Romanticism and Feminism Make Plaid

I love country music.

Even writing that feels weird. Country’s always been this genre that’s usually been put down as cheesy, overcommercialized, and sappy. And to be totally fair, it is all of those things. The happy songs are really happy, and sad songs are really sad. Even the bittersweet songs are really, really bittersweet. Country lacks emotional middle ground, and while that technically does make it sappy, I kind of like that. I like to call myself a romanticist, but honestly, I’m just obsessed with stories. Almost every country song has a story.

I used to believe in true love and perfect relationships and never forgetting your roots. These days, those are things that I want to believe in; I’m not sure if I still do. Country music takes me back, though, and as long as I can deal with the twang of banjos in my ears, I can forget that real life doesn’t work as romantically as I wish it did. I can forget that I’m supposed to be a feminist. Country music is idealistic and realistic at the same time, and I love that.

Maybe it’s just me, but I’ve always felt like not being a feminist has never really been an option. It’s always been about independence regardless of gender and women’s rights, and while I totally support empowerment and generally good stuff like that, sometimes I’m conflicted between feminism and romanticism.

See, feminism often feels like a constant campaign for more independence and more equality. Feminism is supposed to make me question the things I do every day—am I a product of gender roles thrust upon me by my society? It’s supposed to make things better, because critical thinking is supposed ensure that the world we live in is the world that we think we ought to be living in. At the same time, though, it’s hard to reconcile that with the sweeter, softer edges of romanticism, where the importance of fitting or not fitting gender stereotypes takes the backseat to simple self-respect and respect for others. It sounds so much simpler than feminism, and I wish that that could always be the case.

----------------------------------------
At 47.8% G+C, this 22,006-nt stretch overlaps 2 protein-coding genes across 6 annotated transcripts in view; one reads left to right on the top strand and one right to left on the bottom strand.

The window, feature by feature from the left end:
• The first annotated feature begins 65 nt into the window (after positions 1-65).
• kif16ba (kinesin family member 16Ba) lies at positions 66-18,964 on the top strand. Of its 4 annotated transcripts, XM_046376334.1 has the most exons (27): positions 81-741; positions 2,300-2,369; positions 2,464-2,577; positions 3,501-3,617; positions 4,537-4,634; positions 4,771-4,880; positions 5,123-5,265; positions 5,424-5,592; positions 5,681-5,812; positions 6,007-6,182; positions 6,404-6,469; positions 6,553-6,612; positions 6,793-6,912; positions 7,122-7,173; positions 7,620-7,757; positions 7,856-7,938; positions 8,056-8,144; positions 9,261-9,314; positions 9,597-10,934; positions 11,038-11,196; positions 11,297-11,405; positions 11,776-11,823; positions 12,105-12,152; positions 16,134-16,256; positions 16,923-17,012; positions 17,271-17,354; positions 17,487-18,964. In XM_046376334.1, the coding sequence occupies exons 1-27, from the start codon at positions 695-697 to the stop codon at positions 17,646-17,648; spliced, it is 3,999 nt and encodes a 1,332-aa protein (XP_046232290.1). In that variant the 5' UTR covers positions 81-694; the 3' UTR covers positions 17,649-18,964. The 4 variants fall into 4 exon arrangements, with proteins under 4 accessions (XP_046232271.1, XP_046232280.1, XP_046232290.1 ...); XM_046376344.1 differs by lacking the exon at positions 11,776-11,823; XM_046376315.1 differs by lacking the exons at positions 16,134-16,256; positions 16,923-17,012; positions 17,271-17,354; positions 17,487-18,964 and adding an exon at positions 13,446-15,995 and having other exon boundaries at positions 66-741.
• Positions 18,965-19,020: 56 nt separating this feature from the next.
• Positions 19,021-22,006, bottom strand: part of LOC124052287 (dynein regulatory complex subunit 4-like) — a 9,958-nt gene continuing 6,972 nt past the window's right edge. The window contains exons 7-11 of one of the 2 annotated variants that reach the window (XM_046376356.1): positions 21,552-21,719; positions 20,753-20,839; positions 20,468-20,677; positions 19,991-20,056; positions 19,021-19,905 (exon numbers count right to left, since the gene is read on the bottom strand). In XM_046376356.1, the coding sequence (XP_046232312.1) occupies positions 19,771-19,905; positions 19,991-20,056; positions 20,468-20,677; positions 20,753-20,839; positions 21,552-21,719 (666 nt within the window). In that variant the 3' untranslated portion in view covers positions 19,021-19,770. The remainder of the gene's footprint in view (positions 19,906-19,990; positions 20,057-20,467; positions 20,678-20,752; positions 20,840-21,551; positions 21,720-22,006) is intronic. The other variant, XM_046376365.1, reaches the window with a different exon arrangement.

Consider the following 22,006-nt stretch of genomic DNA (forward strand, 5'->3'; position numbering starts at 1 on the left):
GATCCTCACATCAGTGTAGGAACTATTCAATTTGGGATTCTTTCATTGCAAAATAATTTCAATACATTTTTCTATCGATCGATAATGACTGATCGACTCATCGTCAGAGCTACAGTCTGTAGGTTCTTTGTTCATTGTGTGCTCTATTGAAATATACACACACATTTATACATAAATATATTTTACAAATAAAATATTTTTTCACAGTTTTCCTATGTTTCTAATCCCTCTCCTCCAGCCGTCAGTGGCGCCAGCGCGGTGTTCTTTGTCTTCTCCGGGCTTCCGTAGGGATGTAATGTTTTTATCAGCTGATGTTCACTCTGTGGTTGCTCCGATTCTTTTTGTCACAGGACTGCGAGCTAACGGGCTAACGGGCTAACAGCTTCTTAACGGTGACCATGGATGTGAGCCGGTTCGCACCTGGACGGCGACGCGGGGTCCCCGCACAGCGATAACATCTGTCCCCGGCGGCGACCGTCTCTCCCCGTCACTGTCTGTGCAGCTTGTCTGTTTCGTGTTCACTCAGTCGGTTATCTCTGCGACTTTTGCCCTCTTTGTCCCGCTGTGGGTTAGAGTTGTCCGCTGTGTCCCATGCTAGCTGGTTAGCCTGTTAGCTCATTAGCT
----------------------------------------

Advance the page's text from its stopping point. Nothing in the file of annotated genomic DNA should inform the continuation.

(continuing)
Feminism could argue that girls are totally capable of opening their own doors, and letting a guy hold the door is an insult to women’s strength.

But the thing is, women don’t usually wonder if they’re being oppressed because their significant other held the door for them. Holding the door is a gesture that the other person cares; it doesn’t need to be perceived as an insult. Everyone knows that girls can open their own doors, but it feels nice when someone else cares. That’s romanticism.

It’s difficult to make the two overlap, but country music is the closest I’ve gotten. The focus is on the story—not on the gender roles. It reminds me that I can dream of escaping to someplace bigger and more beautiful, but that life is complex and sometimes painful. It reminds me that it’s okay to want someone to hold the door every now and then—that it’s possible to be a little bit of a feminist and a little bit of a romanticist at the same time. While I’m listening, I can believe that.

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One thought on “Romanticism and Feminism Make Plaid

  1. It’s funny ’cause I was just thinking about how I kinda love country music a couple hours ago when I heard Picture on the radio. It just makes you feel so much more than most songs do.

    I love this because I think about this all the time. And I totally had something about opening doors in my monologue before it got really long and I had to cut some stuff. To me, opening doors was never about the fact that girls can’t open them themselves – I always thought it was about chivalry, but maybe I’m just old-fashioned.

    Gender roles are weird. Because on one hand, gender is a social construct, but that doesn’t make it a bad thing, because I know that personally, it helps to shape my identity. Like, it’s totally okay if it doesn’t but I feel like sometimes we’re taught that it’s bad if it does.

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